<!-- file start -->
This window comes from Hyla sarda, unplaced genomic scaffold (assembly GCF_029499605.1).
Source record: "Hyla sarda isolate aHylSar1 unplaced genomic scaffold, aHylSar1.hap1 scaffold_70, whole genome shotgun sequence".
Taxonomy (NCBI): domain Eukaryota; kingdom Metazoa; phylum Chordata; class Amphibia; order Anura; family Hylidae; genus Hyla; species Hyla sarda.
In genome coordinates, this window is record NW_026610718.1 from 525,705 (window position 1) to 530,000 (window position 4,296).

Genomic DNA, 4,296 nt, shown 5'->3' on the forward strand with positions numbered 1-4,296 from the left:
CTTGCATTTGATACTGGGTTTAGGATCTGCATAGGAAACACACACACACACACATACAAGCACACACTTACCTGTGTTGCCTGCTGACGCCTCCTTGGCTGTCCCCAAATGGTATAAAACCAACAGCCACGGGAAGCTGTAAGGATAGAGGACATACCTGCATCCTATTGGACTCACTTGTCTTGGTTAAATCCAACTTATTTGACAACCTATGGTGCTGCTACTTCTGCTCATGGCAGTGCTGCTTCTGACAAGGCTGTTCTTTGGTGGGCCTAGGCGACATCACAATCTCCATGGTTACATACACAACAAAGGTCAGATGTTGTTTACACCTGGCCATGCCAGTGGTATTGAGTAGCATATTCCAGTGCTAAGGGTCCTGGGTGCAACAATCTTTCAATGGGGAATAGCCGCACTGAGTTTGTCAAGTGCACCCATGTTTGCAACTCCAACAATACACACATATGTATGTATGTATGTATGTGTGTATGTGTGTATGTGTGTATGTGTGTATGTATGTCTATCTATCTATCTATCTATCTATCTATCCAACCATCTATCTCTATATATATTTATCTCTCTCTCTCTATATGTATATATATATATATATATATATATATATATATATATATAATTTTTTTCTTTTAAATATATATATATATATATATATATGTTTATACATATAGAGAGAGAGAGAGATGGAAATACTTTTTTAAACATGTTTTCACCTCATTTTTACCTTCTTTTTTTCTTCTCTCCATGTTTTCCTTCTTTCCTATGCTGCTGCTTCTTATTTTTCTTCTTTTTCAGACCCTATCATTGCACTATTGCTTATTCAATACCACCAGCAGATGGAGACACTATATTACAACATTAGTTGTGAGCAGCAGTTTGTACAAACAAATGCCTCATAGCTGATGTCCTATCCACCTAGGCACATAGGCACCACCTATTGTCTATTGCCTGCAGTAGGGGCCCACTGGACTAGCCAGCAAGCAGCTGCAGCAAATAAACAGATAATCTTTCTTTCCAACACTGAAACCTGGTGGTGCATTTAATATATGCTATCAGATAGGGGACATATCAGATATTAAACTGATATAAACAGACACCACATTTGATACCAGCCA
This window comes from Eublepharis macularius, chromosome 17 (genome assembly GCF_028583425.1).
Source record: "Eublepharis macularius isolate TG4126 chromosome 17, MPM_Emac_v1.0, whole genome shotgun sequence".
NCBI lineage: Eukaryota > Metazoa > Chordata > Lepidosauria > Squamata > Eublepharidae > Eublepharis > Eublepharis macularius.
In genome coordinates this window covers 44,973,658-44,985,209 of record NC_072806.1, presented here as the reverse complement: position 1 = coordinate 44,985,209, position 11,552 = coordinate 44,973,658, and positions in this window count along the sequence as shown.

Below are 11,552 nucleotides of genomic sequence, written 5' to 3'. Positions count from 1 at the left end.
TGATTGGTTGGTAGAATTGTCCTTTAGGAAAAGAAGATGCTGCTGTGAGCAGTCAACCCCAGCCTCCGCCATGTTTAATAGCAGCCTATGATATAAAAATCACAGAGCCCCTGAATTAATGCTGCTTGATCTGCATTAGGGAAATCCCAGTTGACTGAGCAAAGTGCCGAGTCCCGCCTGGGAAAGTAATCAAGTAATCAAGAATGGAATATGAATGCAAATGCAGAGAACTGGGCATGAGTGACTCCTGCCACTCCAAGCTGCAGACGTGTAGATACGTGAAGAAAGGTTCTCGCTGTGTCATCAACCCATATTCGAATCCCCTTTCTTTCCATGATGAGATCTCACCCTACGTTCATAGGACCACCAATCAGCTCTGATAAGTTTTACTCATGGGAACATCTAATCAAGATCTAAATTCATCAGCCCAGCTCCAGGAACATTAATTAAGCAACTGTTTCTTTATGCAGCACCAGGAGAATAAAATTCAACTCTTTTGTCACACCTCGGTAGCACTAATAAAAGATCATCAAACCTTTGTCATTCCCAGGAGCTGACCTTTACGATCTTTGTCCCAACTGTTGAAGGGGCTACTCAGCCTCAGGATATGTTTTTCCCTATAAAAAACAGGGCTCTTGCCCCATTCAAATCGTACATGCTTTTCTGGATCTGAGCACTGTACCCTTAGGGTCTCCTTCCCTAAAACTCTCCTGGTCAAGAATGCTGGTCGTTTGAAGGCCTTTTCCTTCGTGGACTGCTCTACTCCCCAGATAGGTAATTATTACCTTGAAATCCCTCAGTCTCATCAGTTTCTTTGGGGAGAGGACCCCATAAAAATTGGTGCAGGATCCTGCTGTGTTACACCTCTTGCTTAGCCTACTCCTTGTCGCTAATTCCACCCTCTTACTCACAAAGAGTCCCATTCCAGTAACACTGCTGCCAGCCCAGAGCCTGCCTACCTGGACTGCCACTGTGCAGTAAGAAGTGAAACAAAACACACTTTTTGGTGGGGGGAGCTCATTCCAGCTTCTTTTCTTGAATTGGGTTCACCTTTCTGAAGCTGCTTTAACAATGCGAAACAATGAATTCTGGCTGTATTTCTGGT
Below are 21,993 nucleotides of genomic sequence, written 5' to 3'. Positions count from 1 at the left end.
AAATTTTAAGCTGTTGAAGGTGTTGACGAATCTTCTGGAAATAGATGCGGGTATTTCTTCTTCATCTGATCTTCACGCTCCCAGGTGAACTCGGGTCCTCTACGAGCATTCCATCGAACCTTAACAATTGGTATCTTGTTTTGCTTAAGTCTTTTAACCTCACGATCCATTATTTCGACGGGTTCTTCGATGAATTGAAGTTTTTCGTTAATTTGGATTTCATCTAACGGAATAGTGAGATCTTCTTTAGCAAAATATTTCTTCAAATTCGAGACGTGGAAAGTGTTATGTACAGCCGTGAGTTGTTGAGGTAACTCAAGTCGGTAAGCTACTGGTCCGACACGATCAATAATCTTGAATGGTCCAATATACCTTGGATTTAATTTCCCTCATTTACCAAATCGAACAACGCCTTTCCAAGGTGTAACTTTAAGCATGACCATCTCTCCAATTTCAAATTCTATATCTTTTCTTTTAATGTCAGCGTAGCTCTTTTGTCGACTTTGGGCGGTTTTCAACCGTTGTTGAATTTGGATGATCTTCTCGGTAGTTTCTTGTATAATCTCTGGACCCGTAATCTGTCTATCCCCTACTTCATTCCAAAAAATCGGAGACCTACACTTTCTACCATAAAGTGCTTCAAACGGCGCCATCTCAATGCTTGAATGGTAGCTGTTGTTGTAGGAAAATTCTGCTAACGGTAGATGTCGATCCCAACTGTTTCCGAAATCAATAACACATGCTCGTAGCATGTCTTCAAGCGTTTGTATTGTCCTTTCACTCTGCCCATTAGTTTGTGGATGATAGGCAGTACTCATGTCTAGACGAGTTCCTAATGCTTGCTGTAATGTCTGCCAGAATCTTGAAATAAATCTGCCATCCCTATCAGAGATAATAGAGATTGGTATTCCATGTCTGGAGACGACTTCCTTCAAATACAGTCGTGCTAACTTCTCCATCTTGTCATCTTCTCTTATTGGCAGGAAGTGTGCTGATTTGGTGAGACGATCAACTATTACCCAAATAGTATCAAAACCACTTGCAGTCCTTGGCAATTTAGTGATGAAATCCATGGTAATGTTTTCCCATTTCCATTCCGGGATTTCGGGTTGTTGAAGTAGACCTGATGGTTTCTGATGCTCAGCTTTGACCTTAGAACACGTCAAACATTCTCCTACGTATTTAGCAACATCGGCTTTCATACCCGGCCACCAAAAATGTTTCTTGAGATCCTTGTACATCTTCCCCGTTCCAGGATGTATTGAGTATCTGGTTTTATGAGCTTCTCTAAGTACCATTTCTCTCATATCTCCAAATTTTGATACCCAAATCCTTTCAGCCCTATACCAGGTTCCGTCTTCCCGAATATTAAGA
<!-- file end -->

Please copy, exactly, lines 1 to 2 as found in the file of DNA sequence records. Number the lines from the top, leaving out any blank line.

This window comes from Hyla sarda, unplaced genomic scaffold (assembly GCF_029499605.1).
Source record: "Hyla sarda isolate aHylSar1 unplaced genomic scaffold, aHylSar1.hap1 scaffold_70, whole genome shotgun sequence".